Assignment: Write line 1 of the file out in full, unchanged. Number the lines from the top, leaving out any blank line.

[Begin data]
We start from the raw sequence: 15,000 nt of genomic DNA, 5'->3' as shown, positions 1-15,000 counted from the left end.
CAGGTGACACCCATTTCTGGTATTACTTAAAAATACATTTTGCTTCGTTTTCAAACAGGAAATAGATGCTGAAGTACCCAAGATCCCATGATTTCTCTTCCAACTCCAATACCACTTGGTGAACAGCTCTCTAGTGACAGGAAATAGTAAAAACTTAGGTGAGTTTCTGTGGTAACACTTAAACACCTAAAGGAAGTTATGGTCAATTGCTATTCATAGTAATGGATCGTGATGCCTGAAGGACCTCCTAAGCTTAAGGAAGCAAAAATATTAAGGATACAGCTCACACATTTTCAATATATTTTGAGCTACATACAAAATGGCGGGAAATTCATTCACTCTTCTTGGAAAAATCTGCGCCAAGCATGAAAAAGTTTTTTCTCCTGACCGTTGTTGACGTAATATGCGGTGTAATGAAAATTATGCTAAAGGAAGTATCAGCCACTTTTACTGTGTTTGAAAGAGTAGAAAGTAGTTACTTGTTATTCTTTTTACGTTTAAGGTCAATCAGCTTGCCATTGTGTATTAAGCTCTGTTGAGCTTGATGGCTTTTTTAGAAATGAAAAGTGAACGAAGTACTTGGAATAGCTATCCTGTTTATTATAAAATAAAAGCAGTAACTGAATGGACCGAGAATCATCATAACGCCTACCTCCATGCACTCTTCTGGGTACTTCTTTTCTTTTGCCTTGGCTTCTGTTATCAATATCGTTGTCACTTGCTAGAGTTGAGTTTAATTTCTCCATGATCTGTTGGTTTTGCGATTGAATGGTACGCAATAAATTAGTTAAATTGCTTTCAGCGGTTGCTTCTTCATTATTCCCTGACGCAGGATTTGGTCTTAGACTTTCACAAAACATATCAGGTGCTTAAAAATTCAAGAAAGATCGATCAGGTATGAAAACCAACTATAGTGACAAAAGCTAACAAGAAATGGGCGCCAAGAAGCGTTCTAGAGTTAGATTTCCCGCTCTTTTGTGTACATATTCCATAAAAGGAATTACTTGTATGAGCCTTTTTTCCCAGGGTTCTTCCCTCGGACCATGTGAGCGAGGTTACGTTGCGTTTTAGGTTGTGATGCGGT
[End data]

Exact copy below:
We start from the raw sequence: 15,000 nt of genomic DNA, 5'->3' as shown, positions 1-15,000 counted from the left end.